by Lou Binninger
Prior to the left’s takeover of California government, utilities were well-run, rates reasonable and living costs manageable. Power outages were rare and brief. Fires were caused by storms or humans but were rarely ever a holocaust, devouring entire cities and hundreds of people.
Resource rich (water, power, oil) California, once the envy of the world is now a mockery. State leaders are dismantling the state’s infrastructure and discarding natural resources on the altar of global warming. Political leaders full of pride and arrogance have been given over to a spirit of stupidity after decades of despising God.
Why all of a sudden has PG and E founded by George H. Roe after California’s Gold Rush become unable to safely and reliably deliver power at a reasonable rate? By 1984, it had become the nation’s largest electric utility.
Power companies nationwide remove wide swaths through wild lands for power lines. However, a PG&E meteorologist commenting on shutting off power before the Kincade Fire said “It’s likely that many trees will fall, branches will break, which could damage utility infrastructure and start a fire.” Really, did they quit clearing trees near lines? Or was it the state forbidding the maintaining of forests?
If poorly maintained infrastructure is not the reason PG and E cut power to Californians, what might have led them to do so? Some are suggesting that PG and E’s state - mandated reliance on renewable energy (solar and wind) means they don’t have enough power to deliver when a major weather event occurs.
Thousands of acres covered in solar panels are useless at night or in overcast conditions. And, there is not sufficient battery storage to store solar power when it is not immediately needed by the grid.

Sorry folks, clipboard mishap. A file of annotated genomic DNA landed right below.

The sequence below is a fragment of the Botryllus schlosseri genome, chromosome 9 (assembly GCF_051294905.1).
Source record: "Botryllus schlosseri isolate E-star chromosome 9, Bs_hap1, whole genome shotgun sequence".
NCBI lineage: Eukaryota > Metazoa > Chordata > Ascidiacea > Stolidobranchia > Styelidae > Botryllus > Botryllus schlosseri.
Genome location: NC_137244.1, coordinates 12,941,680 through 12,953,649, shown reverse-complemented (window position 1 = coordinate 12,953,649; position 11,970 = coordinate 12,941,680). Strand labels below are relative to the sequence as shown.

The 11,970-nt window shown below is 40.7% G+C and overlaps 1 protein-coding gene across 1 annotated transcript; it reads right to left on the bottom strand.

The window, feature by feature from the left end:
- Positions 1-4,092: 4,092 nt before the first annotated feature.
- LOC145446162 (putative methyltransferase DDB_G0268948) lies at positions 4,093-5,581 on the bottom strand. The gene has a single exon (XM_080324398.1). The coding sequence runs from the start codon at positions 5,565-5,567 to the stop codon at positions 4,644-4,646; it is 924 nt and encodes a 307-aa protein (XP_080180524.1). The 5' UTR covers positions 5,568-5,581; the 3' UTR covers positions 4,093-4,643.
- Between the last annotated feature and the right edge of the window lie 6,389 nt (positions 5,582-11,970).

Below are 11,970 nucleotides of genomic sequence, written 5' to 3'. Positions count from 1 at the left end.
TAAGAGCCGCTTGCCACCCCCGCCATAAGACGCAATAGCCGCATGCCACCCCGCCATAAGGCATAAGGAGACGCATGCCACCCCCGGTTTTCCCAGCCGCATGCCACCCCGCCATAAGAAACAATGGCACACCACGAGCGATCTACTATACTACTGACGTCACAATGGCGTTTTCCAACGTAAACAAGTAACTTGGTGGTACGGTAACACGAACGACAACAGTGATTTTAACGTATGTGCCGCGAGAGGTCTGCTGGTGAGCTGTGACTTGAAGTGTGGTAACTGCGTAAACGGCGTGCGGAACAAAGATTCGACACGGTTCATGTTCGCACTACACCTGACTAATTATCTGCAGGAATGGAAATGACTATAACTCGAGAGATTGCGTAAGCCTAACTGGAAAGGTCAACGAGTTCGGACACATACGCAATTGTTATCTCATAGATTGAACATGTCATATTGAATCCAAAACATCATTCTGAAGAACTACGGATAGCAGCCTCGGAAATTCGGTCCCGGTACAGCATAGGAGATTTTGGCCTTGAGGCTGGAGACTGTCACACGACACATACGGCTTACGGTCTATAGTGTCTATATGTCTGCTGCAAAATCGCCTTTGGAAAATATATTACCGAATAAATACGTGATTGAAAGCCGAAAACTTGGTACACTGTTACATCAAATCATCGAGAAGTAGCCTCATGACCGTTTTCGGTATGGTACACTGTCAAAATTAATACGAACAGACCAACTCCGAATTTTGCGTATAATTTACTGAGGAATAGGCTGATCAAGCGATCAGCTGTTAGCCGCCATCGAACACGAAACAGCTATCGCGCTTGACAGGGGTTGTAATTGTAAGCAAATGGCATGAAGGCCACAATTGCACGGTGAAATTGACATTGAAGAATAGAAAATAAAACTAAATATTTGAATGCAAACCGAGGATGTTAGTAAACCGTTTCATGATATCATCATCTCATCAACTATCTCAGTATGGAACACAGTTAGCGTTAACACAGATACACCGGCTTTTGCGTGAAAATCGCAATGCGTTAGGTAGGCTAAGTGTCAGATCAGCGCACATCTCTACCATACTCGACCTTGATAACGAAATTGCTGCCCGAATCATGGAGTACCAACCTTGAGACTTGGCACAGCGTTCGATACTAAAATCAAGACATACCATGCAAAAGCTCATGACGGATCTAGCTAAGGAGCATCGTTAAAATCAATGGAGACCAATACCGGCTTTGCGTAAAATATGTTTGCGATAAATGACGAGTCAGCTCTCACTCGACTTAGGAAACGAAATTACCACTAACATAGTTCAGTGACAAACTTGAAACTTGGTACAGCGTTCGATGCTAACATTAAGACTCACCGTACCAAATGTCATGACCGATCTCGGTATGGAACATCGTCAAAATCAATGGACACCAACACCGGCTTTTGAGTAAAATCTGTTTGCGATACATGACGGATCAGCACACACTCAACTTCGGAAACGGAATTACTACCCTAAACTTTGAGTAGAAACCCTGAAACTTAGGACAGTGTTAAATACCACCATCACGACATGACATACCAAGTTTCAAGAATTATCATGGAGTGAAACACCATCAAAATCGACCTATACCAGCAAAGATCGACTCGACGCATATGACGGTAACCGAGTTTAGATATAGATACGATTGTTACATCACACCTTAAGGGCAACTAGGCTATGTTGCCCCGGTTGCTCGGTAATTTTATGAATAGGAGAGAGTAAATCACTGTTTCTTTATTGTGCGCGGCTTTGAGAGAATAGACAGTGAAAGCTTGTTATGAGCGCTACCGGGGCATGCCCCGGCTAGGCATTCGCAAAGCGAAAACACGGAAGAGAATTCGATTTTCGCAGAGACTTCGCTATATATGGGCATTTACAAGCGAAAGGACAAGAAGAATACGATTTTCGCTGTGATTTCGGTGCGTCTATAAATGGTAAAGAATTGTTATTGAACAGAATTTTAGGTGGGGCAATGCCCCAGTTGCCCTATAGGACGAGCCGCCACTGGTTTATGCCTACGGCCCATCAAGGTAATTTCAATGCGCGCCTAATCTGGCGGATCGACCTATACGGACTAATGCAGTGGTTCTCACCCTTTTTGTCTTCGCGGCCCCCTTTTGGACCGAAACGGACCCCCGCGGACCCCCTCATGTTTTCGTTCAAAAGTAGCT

Richard Trzupek writes in ‘The Epoch Times’ that “The main operating constraint of wind power is, of course, wind speed. At the low end of the scale, you need about a 6 or 7 mph wind to get a turbine moving. This is called the ‘cut-in speed.’ To generate maximum power, about a 30 mph wind is typically required. But, if the wind speed is too high, the wind turbine will shut down. This is called the ‘cut-out speed,’ and it’s about 55 mph for most modern wind turbines.”
Trzupek explains that each wind turbine rotor is connected to an electric generator inside the turbine housing. The connection is through a gearbox that is sized to turn the generator at an exact speed required to produce 60 Hertz AC power.
Though the wind turbines are huge, they are sensitive. The pitch of the blades must be exact and propelled by the right amount of wind speed to deliver power to the electric grid. When the wind blows too hard the blades cannot adjust to produce power and the turbine shuts down, lots of wind but no production.
Meanwhile politicians in the name of Green Energy have taken over the power industry. In 2001, Energy Information Administration data reveals that the state generated 74.3 percent of its electricity from fossil fuels and nuclear. Hydroelectric, geothermal, and biomass-generated power accounted for most of the remaining 25.7 percent, with wind and solar contributing only 1.98 percent of the total.
By 2018, the state’s renewable energy was up to 43.8 percent of total generation, with wind and solar now accounting for 17.9 percent of the total. San Onofre and Diablo Canyon nuclear plants are gone. This is a clue to why PG and E is going broke, while rates are skyrocketing and power is unreliable.
Governor Newsom’s appointment of an Energy Czar will do nothing for sustainability, reliability, safety or reasonable rates. It is political window dressing, like the Soviet Union’s five-year agricultural plans, always a disaster. People starved.
The government taking over utilities will create another US Postal Service, Department of Motor Vehicles or California Public Employee Retirement System, all massive losers.
Worse than embarrassing, a state-run utility will be a disaster endangering lives, property and emptying the state of businesses and taxpayers.
(Get Lou’s podcast at “No Hostages Radio” and his articles at nohostagesradio.com)